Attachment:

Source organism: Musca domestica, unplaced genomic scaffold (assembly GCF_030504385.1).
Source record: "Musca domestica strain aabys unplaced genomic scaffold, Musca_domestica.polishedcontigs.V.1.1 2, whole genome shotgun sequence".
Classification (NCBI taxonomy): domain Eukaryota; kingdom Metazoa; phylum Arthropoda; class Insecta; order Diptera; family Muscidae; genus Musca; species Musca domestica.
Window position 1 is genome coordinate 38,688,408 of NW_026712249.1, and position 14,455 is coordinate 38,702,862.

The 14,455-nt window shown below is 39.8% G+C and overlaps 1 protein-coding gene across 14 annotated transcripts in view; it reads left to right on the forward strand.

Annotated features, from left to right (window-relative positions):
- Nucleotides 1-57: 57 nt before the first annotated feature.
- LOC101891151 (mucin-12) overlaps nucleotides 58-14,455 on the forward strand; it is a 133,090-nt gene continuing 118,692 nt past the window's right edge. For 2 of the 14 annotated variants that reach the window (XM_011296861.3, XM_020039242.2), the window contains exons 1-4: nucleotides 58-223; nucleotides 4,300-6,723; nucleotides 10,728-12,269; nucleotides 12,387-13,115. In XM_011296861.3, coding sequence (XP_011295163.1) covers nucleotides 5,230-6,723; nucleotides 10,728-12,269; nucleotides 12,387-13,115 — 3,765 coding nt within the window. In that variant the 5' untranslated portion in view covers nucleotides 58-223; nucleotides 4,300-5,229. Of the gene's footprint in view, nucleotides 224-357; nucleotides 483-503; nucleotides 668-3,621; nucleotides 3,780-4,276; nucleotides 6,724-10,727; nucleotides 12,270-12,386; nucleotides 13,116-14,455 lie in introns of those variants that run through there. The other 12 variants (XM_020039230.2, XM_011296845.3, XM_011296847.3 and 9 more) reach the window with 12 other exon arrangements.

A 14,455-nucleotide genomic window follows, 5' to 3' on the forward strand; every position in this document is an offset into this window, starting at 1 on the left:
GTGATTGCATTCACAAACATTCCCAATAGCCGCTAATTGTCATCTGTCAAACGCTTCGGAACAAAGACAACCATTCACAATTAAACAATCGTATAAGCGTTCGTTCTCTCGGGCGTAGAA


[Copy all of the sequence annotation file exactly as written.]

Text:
Source organism: Musca domestica, unplaced genomic scaffold (assembly GCF_030504385.1).
Source record: "Musca domestica strain aabys unplaced genomic scaffold, Musca_domestica.polishedcontigs.V.1.1 2, whole genome shotgun sequence".
Classification (NCBI taxonomy): domain Eukaryota; kingdom Metazoa; phylum Arthropoda; class Insecta; order Diptera; family Muscidae; genus Musca; species Musca domestica.
Window position 1 is genome coordinate 38,688,408 of NW_026712249.1, and position 14,455 is coordinate 38,702,862.

The 14,455-nt window shown below is 39.8% G+C and overlaps 1 protein-coding gene across 14 annotated transcripts in view; it reads left to right on the forward strand.

Annotated features, from left to right (window-relative positions):
- Nucleotides 1-57: 57 nt before the first annotated feature.
- LOC101891151 (mucin-12) overlaps nucleotides 58-14,455 on the forward strand; it is a 133,090-nt gene continuing 118,692 nt past the window's right edge. For 2 of the 14 annotated variants that reach the window (XM_011296861.3, XM_020039242.2), the window contains exons 1-4: nucleotides 58-223; nucleotides 4,300-6,723; nucleotides 10,728-12,269; nucleotides 12,387-13,115. In XM_011296861.3, coding sequence (XP_011295163.1) covers nucleotides 5,230-6,723; nucleotides 10,728-12,269; nucleotides 12,387-13,115 — 3,765 coding nt within the window. In that variant the 5' untranslated portion in view covers nucleotides 58-223; nucleotides 4,300-5,229. Of the gene's footprint in view, nucleotides 224-357; nucleotides 483-503; nucleotides 668-3,621; nucleotides 3,780-4,276; nucleotides 6,724-10,727; nucleotides 12,270-12,386; nucleotides 13,116-14,455 lie in introns of those variants that run through there. The other 12 variants (XM_020039230.2, XM_011296845.3, XM_011296847.3 and 9 more) reach the window with 12 other exon arrangements.

A 14,455-nucleotide genomic window follows, 5' to 3' on the forward strand; every position in this document is an offset into this window, starting at 1 on the left:
GTGATTGCATTCACAAACATTCCCAATAGCCGCTAATTGTCATCTGTCAAACGCTTCGGAACAAAGACAACCATTCACAATTAAACAATCGTATAAGCGTTCGTTCTCTCGGGCGTAGAA